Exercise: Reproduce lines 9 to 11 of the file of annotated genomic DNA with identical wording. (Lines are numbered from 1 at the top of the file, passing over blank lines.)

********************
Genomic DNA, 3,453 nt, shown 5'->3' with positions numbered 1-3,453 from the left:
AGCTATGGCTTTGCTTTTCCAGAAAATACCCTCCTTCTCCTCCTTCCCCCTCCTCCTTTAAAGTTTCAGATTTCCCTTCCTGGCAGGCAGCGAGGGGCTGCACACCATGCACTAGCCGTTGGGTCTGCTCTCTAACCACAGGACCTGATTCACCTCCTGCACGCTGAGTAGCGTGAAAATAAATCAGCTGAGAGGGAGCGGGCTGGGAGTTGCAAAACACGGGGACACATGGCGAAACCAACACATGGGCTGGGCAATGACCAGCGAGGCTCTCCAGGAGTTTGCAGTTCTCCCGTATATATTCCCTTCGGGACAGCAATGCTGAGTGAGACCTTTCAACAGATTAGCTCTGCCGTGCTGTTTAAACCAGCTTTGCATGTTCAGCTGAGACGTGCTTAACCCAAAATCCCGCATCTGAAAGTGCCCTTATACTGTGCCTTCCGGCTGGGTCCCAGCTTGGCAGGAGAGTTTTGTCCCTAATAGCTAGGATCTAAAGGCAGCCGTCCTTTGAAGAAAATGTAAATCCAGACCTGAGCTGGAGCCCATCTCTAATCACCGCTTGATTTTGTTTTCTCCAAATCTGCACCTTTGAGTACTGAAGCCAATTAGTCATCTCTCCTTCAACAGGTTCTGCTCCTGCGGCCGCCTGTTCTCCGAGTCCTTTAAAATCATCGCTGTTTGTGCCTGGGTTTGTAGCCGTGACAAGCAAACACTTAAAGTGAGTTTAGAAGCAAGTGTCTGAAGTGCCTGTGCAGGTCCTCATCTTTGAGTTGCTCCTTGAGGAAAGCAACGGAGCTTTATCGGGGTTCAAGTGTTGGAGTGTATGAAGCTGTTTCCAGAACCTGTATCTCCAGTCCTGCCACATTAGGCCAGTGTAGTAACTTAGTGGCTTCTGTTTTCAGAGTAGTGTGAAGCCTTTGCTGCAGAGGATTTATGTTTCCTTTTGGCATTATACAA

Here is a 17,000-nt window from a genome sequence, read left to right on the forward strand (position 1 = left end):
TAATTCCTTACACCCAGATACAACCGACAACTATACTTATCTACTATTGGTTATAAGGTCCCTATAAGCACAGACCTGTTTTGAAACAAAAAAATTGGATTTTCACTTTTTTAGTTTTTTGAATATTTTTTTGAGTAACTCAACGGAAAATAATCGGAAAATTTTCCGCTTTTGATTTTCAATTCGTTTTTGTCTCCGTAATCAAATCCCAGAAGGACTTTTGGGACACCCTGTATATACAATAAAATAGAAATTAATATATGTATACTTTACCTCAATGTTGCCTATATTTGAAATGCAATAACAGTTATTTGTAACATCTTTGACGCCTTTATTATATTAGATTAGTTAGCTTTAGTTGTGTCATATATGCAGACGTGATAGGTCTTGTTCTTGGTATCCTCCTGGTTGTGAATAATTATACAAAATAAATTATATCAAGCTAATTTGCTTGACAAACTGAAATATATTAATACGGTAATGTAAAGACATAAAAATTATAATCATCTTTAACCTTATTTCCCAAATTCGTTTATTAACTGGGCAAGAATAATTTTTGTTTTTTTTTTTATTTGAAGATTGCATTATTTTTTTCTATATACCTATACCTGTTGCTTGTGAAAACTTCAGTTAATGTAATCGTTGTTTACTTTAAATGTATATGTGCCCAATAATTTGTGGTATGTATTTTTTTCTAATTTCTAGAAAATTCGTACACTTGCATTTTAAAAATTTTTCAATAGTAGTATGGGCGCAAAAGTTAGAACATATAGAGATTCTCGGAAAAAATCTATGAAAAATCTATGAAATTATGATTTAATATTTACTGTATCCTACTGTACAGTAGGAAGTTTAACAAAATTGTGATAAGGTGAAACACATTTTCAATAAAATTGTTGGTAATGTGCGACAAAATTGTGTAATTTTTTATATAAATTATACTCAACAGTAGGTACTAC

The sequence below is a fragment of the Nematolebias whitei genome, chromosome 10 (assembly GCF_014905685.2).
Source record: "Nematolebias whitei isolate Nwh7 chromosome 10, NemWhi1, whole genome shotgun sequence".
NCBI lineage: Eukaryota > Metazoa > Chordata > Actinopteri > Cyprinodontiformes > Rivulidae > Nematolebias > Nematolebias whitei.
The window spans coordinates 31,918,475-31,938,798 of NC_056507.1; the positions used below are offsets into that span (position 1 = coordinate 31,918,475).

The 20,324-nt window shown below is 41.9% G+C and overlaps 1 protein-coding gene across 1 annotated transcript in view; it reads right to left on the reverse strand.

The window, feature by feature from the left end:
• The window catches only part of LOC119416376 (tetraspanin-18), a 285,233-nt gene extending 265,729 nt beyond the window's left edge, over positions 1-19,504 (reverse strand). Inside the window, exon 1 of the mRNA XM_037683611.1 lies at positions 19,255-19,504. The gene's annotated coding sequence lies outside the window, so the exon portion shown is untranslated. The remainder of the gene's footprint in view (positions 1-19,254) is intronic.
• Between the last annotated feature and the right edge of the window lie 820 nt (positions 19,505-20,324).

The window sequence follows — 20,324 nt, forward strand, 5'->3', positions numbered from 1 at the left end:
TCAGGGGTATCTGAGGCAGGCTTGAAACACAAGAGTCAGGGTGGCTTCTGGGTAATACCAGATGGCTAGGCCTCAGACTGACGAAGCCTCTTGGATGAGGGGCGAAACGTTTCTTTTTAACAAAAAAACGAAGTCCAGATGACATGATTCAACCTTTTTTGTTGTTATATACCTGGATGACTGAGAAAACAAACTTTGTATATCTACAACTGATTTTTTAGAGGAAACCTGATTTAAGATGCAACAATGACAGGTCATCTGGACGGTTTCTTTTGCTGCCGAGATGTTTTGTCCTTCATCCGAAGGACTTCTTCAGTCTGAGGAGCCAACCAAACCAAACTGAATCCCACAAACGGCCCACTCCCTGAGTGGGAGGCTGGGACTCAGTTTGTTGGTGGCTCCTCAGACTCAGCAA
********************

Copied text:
The 20,324-nt window shown below is 41.9% G+C and overlaps 1 protein-coding gene across 1 annotated transcript in view; it reads right to left on the reverse strand.

The window, feature by feature from the left end:
• The window catches only part of LOC119416376 (tetraspanin-18), a 285,233-nt gene extending 265,729 nt beyond the window's left edge, over positions 1-19,504 (reverse strand). Inside the window, exon 1 of the mRNA XM_037683611.1 lies at positions 19,255-19,504. The gene's annotated coding sequence lies outside the window, so the exon portion shown is untranslated. The remainder of the gene's footprint in view (positions 1-19,254) is intronic.